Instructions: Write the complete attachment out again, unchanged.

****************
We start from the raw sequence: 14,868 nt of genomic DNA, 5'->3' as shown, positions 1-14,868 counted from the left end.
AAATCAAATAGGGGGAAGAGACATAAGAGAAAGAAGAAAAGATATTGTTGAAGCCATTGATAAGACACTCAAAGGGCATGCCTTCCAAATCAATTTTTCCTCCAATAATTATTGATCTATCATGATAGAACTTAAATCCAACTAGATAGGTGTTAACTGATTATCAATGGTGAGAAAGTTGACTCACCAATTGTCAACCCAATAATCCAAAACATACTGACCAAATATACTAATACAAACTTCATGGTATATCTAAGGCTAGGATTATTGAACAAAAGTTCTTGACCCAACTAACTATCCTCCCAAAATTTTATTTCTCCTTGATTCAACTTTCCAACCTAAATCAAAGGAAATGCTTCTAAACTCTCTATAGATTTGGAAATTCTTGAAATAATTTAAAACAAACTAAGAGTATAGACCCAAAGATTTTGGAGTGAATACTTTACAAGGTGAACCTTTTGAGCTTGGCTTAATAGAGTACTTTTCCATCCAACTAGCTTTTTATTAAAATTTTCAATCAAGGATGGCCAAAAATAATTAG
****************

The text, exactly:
We start from the raw sequence: 14,868 nt of genomic DNA, 5'->3' as shown, positions 1-14,868 counted from the left end.
AAATCAAATAGGGGGAAGAGACATAAGAGAAAGAAGAAAAGATATTGTTGAAGCCATTGATAAGACACTCAAAGGGCATGCCTTCCAAATCAATTTTTCCTCCAATAATTATTGATCTATCATGATAGAACTTAAATCCAACTAGATAGGTGTTAACTGATTATCAATGGTGAGAAAGTTGACTCACCAATTGTCAACCCAATAATCCAAAACATACTGACCAAATATACTAATACAAACTTCATGGTATATCTAAGGCTAGGATTATTGAACAAAAGTTCTTGACCCAACTAACTATCCTCCCAAAATTTTATTTCTCCTTGATTCAACTTTCCAACCTAAATCAAAGGAAATGCTTCTAAACTCTCTATAGATTTGGAAATTCTTGAAATAATTTAAAACAAACTAAGAGTATAGACCCAAAGATTTTGGAGTGAATACTTTACAAGGTGAACCTTTTGAGCTTGGCTTAATAGAGTACTTTTCCATCCAACTAGCTTTTTATTAAAATTTTCAATCAAGGATGGCCAAAAATAATTAG